This post is also available in: heעברית (Hebrew)

9835466_s computerThe Department of Homeland Security just awarded contracts to 17 vendors for tools and services to continuously monitor federal systems and networks for cyber risks.

Most large civilian agencies have agreed to use the $6 billion contract, which will provide diagnostic tools for agencies to quickly identify and fix the most serious cyber risks in their networks. The year-long contract has four option years, and DHS has committed $185 million this fiscal year to launch the first of three phases under the Continuous Diagnostic and Mitigation Program.

According to Federal Times the General Services Administration awarded the blanket purchase agreement on behalf of DHS, and GSA will charge agencies a 2 percent fee for the use the contract.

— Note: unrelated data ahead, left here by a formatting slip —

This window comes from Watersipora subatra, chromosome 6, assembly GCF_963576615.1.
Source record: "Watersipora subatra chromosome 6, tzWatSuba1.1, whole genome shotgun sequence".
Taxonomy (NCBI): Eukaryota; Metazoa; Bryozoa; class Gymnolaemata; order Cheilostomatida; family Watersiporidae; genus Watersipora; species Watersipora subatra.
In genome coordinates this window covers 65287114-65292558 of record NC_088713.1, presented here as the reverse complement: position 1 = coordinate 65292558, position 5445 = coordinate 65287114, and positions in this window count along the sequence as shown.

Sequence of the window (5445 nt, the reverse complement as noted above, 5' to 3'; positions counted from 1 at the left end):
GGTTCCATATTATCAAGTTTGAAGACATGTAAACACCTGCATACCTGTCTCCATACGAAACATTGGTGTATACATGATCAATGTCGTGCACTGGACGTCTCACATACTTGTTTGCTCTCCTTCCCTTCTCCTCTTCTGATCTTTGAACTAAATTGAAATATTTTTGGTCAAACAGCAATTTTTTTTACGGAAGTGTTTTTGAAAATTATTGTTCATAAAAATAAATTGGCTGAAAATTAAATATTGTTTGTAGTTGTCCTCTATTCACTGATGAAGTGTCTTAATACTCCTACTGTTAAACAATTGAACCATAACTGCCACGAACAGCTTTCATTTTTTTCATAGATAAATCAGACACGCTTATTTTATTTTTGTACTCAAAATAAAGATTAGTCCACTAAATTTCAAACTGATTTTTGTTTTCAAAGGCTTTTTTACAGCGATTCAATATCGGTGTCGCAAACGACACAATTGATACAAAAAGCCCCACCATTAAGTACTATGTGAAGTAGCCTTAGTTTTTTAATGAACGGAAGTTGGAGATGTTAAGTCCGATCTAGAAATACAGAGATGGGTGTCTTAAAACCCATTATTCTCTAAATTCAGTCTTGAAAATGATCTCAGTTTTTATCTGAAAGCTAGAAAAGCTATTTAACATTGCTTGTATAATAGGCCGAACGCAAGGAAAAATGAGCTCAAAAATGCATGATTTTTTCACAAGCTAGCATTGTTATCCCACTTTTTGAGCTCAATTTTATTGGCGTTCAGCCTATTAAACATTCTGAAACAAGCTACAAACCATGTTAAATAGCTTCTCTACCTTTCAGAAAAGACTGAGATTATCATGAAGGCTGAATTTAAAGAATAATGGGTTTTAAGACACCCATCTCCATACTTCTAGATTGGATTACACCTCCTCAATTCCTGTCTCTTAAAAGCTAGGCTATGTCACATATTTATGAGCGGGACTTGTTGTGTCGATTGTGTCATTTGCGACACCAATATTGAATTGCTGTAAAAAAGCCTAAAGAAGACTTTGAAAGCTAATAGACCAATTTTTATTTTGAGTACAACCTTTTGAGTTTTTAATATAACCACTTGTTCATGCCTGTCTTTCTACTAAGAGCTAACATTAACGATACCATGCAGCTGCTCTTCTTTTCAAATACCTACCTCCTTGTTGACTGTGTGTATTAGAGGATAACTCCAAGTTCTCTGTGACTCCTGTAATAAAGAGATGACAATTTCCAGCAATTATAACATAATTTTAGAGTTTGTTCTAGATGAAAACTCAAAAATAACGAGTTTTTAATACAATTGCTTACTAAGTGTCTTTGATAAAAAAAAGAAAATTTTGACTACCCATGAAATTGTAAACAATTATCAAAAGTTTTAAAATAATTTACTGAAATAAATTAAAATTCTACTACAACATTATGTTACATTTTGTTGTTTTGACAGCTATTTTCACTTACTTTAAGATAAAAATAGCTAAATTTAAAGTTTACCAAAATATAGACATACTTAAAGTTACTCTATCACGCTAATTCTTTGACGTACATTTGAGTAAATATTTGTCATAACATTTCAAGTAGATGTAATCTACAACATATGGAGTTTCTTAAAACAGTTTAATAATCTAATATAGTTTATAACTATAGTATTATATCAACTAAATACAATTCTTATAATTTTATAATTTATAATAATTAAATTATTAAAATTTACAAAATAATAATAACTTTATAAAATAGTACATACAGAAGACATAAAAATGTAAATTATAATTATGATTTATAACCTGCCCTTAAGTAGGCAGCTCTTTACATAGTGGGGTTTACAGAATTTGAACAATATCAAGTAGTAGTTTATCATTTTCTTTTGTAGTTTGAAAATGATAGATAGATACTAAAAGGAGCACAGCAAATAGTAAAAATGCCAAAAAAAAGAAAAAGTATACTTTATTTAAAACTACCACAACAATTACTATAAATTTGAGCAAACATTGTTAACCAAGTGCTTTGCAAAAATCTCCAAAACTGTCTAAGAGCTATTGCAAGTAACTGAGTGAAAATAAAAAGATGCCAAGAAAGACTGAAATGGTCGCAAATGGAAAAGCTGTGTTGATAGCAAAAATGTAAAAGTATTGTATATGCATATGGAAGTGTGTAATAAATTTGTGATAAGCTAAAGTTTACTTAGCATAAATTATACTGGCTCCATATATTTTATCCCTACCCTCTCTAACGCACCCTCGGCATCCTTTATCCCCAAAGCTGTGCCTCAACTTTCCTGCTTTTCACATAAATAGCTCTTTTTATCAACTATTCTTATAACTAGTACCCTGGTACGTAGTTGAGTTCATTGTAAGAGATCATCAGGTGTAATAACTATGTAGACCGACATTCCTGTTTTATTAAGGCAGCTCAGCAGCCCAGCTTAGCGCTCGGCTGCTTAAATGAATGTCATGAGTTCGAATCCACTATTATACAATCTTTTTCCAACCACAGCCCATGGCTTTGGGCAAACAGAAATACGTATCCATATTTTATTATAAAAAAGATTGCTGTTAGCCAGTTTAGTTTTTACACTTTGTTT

The Defense Department and GSA have not signed agreements to use the contract, but GSA is expected to come on board in the near future, John Streufert, who leads the DHS program, said Tuesday following a panel at the SANS Critical Security Controls Summit in Washington.

DHS expects the monitoring tools will eventually conduct 60 billion to 80 billion security checks at least every three days across government networks. Summaries of that data will be reported to a DHS system called CyberScope and used to identify and address the government’s most severe security problems.

At the agency level, managers will be aware of all hardware and software that has access to their networks and ensure they meet security standards. The tools will continuously scan their networks and verify whether agency technology is properly configured.

A separate contract will be awarded for a dashboard, which will provide agencies a more comprehensive view of their security risks.